Dumbbells or dogma?

Finding spirituality in unusual places

Routines inescapably govern our everyday lives. How we get dressed, how we commute to work or school, how or when we eat and even how we fall asleep are all mundane tasks that we accomplish mechanically. Without thought or consciousness, we are able to move throughout the day and meet expectations.

When we take time to focus on each duty and place importance in each action within a routine, this can be interpreted instead as ritual. Today, rituals are not merely associated with religious groups, but they do retain spiritual significance.

In Tara Isabella Burton’s Vox article, “CrossFit is My Church,” she explores a Harvard Divinity School report on how urban millennials, notorious for atheism, find a community and a sense of peace within fitness programs, such as CrossFit and SoulCycle.

However, the similarities between the architecture of religious worship and these workout classes reveal that though the setting of ritual and spirituality may have altered, they remain stronger than ever.

CrossFit and SoulCycle provide a place for people to belong, to release stress, to continuously work to push their limits and to bond with others going through similar experiences. These aspects mirror that of a place of worship without uncontrollable restraints on lifestyle choices, orientation or attire due to rigid beliefs.

The amount of freedom felt within these fitness institutions foster spirituality in a similar way as a traditional religious setting.

While in church you may be expected to stay quiet, sit still and pay attention to maintain peace, in renovated industrial buildings and dark rooms with pulsing music, you are encouraged to make noise, to be in constant motion and to be completely absorbed with yourself.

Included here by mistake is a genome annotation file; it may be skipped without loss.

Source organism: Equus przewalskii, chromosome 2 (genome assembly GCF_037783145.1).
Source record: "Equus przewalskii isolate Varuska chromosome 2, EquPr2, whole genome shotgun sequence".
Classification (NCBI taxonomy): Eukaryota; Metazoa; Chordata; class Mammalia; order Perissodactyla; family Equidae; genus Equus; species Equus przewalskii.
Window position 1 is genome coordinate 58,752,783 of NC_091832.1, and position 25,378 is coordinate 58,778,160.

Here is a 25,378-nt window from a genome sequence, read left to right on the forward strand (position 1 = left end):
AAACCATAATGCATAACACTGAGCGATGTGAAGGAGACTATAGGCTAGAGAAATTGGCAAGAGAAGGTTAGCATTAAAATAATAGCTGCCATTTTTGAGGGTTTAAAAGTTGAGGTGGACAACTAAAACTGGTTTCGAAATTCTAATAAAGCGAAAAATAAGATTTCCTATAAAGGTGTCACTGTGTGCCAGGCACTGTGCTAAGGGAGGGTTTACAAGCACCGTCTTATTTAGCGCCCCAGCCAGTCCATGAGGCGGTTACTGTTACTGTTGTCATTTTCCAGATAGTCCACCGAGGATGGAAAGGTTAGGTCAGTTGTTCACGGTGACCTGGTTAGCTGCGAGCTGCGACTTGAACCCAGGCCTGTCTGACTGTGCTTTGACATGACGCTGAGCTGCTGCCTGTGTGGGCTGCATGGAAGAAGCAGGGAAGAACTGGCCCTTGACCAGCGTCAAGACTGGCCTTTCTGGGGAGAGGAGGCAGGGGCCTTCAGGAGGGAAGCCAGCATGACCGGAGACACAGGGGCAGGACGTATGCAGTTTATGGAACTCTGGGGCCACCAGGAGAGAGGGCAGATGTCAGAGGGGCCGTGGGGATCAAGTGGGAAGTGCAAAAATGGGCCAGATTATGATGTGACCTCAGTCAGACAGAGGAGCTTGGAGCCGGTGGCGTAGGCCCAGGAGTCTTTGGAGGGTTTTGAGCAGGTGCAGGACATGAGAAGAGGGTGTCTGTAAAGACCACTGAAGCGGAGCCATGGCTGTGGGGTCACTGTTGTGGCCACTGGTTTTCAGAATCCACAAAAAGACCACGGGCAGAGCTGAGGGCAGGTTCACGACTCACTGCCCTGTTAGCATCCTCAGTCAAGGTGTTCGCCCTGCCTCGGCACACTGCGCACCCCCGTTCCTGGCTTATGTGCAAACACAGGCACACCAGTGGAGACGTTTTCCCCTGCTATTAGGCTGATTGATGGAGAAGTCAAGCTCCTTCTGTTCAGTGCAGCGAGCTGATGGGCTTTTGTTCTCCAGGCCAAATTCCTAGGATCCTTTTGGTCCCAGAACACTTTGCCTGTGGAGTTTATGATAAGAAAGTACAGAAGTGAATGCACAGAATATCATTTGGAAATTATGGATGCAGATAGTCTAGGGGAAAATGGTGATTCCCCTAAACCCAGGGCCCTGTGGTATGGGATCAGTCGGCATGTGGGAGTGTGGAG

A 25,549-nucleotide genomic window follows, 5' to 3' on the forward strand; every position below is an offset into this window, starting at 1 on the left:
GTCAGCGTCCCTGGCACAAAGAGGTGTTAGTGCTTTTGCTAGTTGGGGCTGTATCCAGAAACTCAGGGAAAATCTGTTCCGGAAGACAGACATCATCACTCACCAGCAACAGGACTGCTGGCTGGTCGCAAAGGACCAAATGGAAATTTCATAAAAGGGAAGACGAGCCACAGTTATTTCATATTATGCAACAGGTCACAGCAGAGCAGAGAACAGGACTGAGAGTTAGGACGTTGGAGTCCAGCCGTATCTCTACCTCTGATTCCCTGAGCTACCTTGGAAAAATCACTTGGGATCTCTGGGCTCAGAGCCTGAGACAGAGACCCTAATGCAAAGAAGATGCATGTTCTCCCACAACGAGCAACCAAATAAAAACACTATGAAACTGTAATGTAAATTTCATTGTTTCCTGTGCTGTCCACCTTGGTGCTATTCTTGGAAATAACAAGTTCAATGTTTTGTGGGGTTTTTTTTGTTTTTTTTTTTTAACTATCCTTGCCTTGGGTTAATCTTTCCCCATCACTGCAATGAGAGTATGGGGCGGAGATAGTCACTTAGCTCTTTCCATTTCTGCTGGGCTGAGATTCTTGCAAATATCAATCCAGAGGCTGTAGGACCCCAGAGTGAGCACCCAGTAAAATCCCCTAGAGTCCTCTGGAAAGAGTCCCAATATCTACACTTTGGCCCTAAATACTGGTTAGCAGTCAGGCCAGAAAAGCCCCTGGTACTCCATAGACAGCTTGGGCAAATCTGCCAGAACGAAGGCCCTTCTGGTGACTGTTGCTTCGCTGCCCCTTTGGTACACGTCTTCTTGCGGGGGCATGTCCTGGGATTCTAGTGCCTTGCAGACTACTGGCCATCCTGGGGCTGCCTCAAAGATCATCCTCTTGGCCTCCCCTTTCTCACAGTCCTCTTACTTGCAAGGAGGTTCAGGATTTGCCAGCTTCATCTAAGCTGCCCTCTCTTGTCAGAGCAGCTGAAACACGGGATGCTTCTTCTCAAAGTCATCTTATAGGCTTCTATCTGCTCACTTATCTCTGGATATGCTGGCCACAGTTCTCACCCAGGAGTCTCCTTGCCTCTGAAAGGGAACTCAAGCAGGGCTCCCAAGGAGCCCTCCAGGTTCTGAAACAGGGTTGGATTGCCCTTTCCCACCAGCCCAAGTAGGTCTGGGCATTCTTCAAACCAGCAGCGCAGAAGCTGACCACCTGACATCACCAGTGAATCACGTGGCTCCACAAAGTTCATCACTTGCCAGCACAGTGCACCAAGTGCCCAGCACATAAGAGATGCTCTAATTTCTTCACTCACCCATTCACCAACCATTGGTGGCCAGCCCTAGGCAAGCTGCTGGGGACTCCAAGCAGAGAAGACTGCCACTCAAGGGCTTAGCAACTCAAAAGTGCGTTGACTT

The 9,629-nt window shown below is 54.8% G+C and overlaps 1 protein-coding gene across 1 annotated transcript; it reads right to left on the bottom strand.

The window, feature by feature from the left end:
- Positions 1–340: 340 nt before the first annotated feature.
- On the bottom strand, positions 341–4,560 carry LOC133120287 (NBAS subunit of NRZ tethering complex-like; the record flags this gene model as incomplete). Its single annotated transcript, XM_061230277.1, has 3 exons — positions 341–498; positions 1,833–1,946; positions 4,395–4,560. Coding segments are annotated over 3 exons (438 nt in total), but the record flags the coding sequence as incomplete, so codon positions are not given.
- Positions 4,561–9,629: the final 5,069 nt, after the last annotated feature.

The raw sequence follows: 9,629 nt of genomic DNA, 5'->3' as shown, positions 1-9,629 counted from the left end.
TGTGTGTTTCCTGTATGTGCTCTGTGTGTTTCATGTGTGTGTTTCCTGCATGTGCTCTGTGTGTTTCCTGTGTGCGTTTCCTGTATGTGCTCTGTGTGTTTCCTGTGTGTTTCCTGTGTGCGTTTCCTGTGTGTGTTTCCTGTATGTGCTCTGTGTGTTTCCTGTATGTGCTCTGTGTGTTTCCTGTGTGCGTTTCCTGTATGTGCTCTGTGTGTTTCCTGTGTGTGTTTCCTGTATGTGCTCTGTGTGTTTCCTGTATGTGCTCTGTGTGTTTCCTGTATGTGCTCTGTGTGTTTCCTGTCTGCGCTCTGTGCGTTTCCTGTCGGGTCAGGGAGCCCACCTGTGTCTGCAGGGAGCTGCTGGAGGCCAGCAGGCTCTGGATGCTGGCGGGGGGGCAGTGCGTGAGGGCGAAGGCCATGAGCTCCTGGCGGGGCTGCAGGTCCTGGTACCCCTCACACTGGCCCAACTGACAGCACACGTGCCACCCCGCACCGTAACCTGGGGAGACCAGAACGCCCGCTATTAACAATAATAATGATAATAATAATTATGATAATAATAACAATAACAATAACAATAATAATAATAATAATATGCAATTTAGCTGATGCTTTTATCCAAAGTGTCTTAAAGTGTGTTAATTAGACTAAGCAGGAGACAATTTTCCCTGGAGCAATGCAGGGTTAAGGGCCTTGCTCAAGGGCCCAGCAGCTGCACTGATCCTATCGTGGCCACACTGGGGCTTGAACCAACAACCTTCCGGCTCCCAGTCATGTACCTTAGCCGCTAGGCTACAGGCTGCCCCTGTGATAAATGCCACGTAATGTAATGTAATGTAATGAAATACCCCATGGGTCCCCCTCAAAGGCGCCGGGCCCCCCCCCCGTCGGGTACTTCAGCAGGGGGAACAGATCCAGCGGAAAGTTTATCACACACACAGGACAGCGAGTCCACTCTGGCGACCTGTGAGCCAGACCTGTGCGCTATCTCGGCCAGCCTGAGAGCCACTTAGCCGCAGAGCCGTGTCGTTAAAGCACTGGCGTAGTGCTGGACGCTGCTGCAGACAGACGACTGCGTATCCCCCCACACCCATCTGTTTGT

Having control over your own speed, resistance or breathing pattern allows you to embrace self-awareness, which I believe can promote spirituality as well. Spirituality has no concrete definition and is merely related to anything concerning religion.

Therefore, I think that it can mean something different to every person who experiences a deep connection with a ritual or a community.

There are no rigid rules regarding spirituality, because you cannot contain something that is immaterial.

Though the prayers uttered in a CrossFit gym or a SoulCycle class may not be in unison with a priest, the dress code may be less modest,  and there is no need to memorize any text, spirituality is empowered to grow, due to the strength of community and ritual within these spaces.

Personal achievements experienced with a team as well as the amount of self-control you have within these workout programs enables you to discover your own spirituality while building a support system that embraces change and strength, something religious institutions are struggling to keep up with.

Nicole Brownlee is currently majoring in Rhetoric, Writing, and Communications at the University of Winnipeg.

Published in Volume 73, Number 4 of The Uniter (September 27, 2018)

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